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Friday, Nov. 5, 2010


Canadian director examines 'home' from an expat view

Special to The Japan Times

Though best known as a director of Quebec-based circus Cirque du Soleil, 52-year-old Robert Lepage is also one of Canada's most distinguished dramatists.

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No place like home: With globalization has come an increasingly borderless world. Canadian director Robert Lepage examines the pitfalls and philisophical conundrums that have developed from this pan-national upheaval in his work "The Blue Dragon."

His latest production, "The Blue Dragon," uses masterful lighting changes and a two-story set in a play that examines the lives, thoughts and troubles of three people from different backgrounds whose lives intersect in today's global village.

In order to examine the pitfalls of globalization, Lepage sets his piece in modern Shanghai — a shining example of rapid transformation. The story revolves around Pierre (Henri Chasse), a Canadian artist who left troubles behind and moved to Shanghai some 15 years earlier. He then opened an art gallery with his partner in business and love, Chinese artist Xiao Ling (Tai Wei Foo).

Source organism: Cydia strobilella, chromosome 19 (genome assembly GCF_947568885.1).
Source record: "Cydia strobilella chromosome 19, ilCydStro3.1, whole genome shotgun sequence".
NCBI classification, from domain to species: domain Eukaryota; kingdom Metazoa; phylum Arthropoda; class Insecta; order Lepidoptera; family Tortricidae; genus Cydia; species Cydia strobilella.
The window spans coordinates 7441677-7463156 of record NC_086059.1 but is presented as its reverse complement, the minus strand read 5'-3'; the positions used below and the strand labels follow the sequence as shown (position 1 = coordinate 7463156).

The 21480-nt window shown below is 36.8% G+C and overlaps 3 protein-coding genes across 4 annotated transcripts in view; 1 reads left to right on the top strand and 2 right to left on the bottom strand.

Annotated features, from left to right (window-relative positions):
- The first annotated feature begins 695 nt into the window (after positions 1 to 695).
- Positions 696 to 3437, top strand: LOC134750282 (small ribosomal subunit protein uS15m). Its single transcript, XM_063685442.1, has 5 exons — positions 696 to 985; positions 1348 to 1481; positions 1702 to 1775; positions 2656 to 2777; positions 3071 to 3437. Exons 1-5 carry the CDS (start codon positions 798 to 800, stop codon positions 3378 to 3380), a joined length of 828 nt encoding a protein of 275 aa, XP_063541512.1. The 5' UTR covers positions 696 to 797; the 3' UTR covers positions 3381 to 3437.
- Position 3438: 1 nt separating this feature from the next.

However, Pierre is thrown for a loop when his former partner, Claire (Marie Michaud), asks him to meet her for the first time in 15 years. Claire is coming to China to adopt a baby. It is an encounter, though, that plunges Pierre into questioning the meaning of his life and asking whether his thoughts of home are mere nostalgia or whether he has been living a superficial oriental dream.

The story unfolds with Claire in an aircraft on the set's second story, and Pierre below her in his home with calligraphy projected on the wall behind him.

The piece features stirring dialogues and a beautiful dance by Xiao Ling.

"The Blue Dragon" runs Nov. 11-14 at Tokyo Metropolitan Art Space in Toshima Ward, Tokyo. Shows begin at 7 p.m. on Nov. 11-13, 2 p.m. on Nov. 13-14. Tickets cost between ¥4,500-¥6,500 (¥1,000 for high school students). The play will be staged in French, English and Chinese with Japanese subtitles. For more details, call (03) 5985-1707 or visit www.geigeki.jp.

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